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  • Author or Editor: Elizabeth Grosskurth x
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Many Ohio growers import liners from the West Coast due to the increased growing season on the West Coast. Lengthening the season in Ohio may provide a way for Ohio growers to produce liners of their own. Retractable roof greenhouses (RRG) are one possible way to extend the growing season in Ohio. Research done previously at The Ohio State University suggests that retractable roof greenhouses do in fact lengthen the growing season, and tree liners can be produced using RRG. The objectives of this study were: 1) to determine the optimal growing environment from three different environments; and 2) to determine the optimal species for tree liner production in Ohio. In Oct. 2004, 180 liners each of Cladrastis kentuckea, Quercus rubra, Stewartia pseudocamellia, Syringa reticulata, and Tilia cordata were upshifted to 3-gallon pots. In Mar. 2005, 90 of each species were transferred to either a flat roof retractable house (FRRG), peak roof retractable house (PRRG), or polyhouse. Growth was measured in Mar. (initial), June, Aug., and Oct. 2005 by taking leaf area, shoot and root dry weights, height, and caliper. There were no differences across species and dates between the environments for any of the parameters measured. Tilia showed the greatest increase in growth from June to October in all the parameters measured except leaf area. Cladrastis showed the greatest increase in leaf area from June to October. There were species by date interactions. Quercus had the greatest root weight in October. Syringa and Quercus were not significantly different from each other and had the highest shoot weights and leaf areas in October. Tilia, Quercus, and Syringa had the highest calipers in October.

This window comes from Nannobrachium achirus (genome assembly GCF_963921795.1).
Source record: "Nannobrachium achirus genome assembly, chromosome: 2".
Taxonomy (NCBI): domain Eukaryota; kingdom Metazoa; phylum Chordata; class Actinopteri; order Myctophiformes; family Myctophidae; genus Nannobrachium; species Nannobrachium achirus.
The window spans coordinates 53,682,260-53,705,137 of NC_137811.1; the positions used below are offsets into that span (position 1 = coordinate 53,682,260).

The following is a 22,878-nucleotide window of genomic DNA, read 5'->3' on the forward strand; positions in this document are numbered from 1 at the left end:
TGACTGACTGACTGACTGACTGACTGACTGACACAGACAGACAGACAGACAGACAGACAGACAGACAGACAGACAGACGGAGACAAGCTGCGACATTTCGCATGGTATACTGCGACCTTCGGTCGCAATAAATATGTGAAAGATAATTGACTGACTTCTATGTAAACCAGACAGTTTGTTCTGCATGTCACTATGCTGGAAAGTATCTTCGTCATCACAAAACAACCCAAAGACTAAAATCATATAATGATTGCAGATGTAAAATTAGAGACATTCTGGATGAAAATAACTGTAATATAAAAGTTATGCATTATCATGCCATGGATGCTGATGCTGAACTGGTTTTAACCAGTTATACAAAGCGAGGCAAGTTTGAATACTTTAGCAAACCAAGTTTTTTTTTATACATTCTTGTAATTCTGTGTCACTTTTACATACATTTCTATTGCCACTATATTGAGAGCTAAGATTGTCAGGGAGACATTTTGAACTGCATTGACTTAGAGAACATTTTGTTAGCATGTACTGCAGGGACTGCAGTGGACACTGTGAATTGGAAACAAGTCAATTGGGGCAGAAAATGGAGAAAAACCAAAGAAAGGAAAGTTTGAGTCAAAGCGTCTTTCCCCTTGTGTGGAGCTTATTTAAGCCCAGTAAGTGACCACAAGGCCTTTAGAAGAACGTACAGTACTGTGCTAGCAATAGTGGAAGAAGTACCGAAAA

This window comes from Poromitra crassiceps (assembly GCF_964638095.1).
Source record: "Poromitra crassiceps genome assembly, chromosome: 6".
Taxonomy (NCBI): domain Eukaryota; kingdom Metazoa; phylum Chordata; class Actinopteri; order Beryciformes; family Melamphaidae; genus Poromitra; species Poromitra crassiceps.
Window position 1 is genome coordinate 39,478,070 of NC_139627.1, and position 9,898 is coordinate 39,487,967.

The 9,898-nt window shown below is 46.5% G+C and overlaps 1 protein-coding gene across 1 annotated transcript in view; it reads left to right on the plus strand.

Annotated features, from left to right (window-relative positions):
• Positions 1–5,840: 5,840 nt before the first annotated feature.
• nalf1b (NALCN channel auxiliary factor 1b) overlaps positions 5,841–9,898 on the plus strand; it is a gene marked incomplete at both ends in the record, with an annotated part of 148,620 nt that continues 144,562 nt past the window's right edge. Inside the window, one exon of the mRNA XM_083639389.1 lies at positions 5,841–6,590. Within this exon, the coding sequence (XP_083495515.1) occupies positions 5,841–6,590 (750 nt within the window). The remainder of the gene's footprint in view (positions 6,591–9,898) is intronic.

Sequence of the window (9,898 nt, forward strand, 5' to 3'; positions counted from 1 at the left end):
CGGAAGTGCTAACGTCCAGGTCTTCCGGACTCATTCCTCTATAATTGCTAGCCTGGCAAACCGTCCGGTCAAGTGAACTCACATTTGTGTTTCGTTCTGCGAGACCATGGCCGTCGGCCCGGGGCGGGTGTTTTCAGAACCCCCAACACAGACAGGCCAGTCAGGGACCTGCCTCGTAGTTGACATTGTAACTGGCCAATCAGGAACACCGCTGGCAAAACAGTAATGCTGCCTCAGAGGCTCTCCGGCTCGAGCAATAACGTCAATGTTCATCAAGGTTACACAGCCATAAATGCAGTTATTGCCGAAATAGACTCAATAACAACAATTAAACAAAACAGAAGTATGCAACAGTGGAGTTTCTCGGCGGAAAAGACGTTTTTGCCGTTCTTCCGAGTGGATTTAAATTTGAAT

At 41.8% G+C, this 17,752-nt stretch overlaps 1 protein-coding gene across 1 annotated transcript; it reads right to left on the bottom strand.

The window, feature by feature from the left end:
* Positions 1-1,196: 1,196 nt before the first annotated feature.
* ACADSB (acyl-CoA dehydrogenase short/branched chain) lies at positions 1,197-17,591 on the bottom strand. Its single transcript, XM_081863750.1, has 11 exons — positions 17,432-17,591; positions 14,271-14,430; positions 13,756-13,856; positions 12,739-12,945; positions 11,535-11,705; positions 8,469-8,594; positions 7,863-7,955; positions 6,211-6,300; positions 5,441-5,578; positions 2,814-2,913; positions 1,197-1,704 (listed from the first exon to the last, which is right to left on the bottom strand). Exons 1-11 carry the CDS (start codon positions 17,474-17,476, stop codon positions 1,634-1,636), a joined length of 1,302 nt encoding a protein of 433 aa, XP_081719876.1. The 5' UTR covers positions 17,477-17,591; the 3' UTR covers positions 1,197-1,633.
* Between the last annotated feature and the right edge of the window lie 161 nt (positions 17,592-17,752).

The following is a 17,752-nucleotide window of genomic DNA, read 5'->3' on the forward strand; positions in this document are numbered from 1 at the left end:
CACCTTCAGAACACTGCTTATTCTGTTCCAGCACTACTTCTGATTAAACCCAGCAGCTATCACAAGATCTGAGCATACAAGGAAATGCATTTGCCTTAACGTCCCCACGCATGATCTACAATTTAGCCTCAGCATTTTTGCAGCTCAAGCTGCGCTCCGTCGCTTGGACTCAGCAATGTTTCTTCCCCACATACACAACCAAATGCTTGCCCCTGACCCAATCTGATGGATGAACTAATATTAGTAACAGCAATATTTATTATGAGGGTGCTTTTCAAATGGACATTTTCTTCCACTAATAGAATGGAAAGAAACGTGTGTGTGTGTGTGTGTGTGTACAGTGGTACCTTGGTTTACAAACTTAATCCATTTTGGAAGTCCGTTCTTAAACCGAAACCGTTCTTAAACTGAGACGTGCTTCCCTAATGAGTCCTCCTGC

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Currently, the majority of tree liners used in the Ohio nursery industry are imported, mainly from the West Coast. The Ohio growing season is 156 days, whereas the Oregon season is 225 days. We are developing an Ohio liner production system, utilizing a retractable roof greenhouse (RRG) that extends the growing season. Liners grown in a RRG have shown greater caliper, height, and root and shoot dry weight than those grown outside of a RRG (Stoven, 2004). The objective of this research was to compare the growth of RRG-grown liners, outdoor-grown liners, and West Coast-grown liners when planted in the field. Four tree species [Quercus rubra, Malus `Prairifire', Acer ×freemannii `Jeffersred' (Autumn Blaze®), and Cercis canadensis] were started from either seed or rooted cuttings in early 2003. They were grown in a glass greenhouse and then moved to their respective environments in March (RRG) and May (outside). In Oct. 2003, the Ohio-grown liners were planted in the field at the Waterman Farm of The Ohio State University, Columbus. In Spring 2004, liners from the West Coast were purchased and planted in the same field setting. Caliper and height were measured in June and Sept. 2004. After one season in the field, trees grown from the RRG and outdoor environments resulted in greater height and caliper than the West Coast liners in Malus, Acer, and Cercis. Acer liners from Oregon had a greater increase in height from June to September than those grown outdoors or in the RRG. Quercus liners from the RRG and outdoor environments displayed greater caliper growth and growth in height than those from the West Coast. Across all species, liners grown from the RRG had the greatest increase in caliper growth.

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